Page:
Les Cowan (Lion Hudson, £8.99)

Life as the pastor of a small church on Edinburgh’s Southside is rarely dull and often dangerous, as Spanish ex-pat David Hidalgo is now well aware. In this, the fifth of his adventures, Hidalgo’s newlywed bliss is disrupted when his neighbours’ daughter, Samira, decides to convert from Islam to Christianity, and it turns out that her two brothers have fallen under the influence of a man nicknamed “The Prophet”, who was thrown out of his Edinburgh mosque for being a radical hothead. The brothers are in Spain, plotting acts which they hope will restore the Caliphate, while still trying to exert strict control over Samira’s life back home. Drawing Hidalgo out once again from his cosy life ministering to a flock of recurring characters and into a life-or-death situation, Cowan anchors this warm but suspenseful tale in a sense of family and belonging, and emphasises the importance of understanding other cultures.


Maaza Mengiste (Canongate, £9.99)

Shortlisted for the 2020 Booker Prize, Mengiste’s epic historical is set in 1935, at the time of the Italian invasion of Ethiopia. The recently-orphaned Hirut becomes a servant to Aster and her husband Kidane, and tensions grow between her and her new mistress. When Kidane goes to fight the invaders, Aster follows, taking with her Hirut, who becomes a field nurse before taking up arms alongside the other women to repel the Italian forces. It’s Hirut’s idea to raise morale by getting a lookalike to impersonate Haile Selassie, who in reality is in exile and living in Bath. Mengiste highlights the forgotten role played in the war by women, also drawing parallels between open warfare and the conditions faced by her female characters in their daily lives. Sometimes, she can make her points a little heavy-handedly, but that’s a rare flaw in a novel that’s multi-faceted, absorbing, beautifully written and haunting.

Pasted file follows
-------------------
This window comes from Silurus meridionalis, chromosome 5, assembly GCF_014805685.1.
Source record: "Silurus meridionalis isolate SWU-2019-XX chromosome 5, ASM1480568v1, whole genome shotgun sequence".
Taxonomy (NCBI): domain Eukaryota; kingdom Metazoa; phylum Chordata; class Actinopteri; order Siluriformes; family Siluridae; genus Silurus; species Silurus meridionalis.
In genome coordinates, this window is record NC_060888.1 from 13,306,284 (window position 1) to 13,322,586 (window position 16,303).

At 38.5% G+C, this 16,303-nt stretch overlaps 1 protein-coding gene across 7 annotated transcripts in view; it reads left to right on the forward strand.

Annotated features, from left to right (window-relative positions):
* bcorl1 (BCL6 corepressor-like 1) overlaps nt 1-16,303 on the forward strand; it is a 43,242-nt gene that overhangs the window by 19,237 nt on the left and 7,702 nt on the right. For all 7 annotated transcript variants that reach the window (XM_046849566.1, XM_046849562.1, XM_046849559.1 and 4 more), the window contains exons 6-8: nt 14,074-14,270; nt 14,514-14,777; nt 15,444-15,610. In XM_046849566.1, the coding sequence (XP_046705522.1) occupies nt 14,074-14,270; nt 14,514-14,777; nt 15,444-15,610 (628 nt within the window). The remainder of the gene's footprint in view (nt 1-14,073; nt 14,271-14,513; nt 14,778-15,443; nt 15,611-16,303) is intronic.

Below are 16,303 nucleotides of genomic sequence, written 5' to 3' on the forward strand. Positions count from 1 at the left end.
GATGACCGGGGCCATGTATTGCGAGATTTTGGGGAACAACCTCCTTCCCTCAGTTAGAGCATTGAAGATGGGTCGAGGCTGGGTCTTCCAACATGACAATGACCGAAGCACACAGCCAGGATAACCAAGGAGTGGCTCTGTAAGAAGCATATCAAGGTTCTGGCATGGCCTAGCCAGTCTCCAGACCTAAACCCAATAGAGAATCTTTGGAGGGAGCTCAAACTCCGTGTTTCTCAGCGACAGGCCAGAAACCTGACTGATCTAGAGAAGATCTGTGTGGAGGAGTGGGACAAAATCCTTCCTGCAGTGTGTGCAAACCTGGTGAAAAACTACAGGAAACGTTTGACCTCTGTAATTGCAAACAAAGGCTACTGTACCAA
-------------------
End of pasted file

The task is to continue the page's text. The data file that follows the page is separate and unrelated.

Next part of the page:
Paul Cowan, Tom Gillespie & John McKenzie (Valley Press, £12.99)

Glass Work Humans must have seemed like a risky experiment when first mooted, but the book is a soaring success. It’s basically an anthology co-authored by three Scottish writers whose short stories and poems are divided up and reassembled according to three loose themes. It’s a kaleidoscopic book made up of dozens of slices of working-class Scotland, encapsulating its hard-won experience and dashed expectations along with glimmers of hope, from young boys idolising their hard-drinking elders to old ladies with dementia reliving their favourite memories and divorced men in their 40s avidly following Masterchef on pub TVs. On subsequent readings, you can try to prise them apart, and separately examine each author and his style, themes and concerns. But the first impression is of Cowan, Gillespie and McKenzie speaking with one eloquent and evocative voice which amounts to something bigger and greater than themselves.